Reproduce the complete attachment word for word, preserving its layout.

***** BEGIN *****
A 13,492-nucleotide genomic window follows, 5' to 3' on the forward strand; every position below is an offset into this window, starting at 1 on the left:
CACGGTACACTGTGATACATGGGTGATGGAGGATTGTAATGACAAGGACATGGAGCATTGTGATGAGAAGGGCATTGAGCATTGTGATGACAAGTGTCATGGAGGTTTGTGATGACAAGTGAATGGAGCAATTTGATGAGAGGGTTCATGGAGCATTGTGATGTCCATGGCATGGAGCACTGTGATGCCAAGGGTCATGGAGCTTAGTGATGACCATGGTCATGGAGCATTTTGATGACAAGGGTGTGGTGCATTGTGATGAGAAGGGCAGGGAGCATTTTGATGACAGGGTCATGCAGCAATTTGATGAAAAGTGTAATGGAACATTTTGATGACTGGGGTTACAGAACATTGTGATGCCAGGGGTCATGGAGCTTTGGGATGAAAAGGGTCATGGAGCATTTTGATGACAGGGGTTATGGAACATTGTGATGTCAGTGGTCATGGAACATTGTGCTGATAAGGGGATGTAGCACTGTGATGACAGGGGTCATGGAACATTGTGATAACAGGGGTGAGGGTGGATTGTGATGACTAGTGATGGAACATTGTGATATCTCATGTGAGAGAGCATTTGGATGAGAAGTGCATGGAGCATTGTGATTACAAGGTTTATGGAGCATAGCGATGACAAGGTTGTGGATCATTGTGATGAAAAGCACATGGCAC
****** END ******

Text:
A 13,492-nucleotide genomic window follows, 5' to 3' on the forward strand; every position below is an offset into this window, starting at 1 on the left:
CACGGTACACTGTGATACATGGGTGATGGAGGATTGTAATGACAAGGACATGGAGCATTGTGATGAGAAGGGCATTGAGCATTGTGATGACAAGTGTCATGGAGGTTTGTGATGACAAGTGAATGGAGCAATTTGATGAGAGGGTTCATGGAGCATTGTGATGTCCATGGCATGGAGCACTGTGATGCCAAGGGTCATGGAGCTTAGTGATGACCATGGTCATGGAGCATTTTGATGACAAGGGTGTGGTGCATTGTGATGAGAAGGGCAGGGAGCATTTTGATGACAGGGTCATGCAGCAATTTGATGAAAAGTGTAATGGAACATTTTGATGACTGGGGTTACAGAACATTGTGATGCCAGGGGTCATGGAGCTTTGGGATGAAAAGGGTCATGGAGCATTTTGATGACAGGGGTTATGGAACATTGTGATGTCAGTGGTCATGGAACATTGTGCTGATAAGGGGATGTAGCACTGTGATGACAGGGGTCATGGAACATTGTGATAACAGGGGTGAGGGTGGATTGTGATGACTAGTGATGGAACATTGTGATATCTCATGTGAGAGAGCATTTGGATGAGAAGTGCATGGAGCATTGTGATTACAAGGTTTATGGAGCATAGCGATGACAAGGTTGTGGATCATTGTGATGAAAAGCACATGGCAC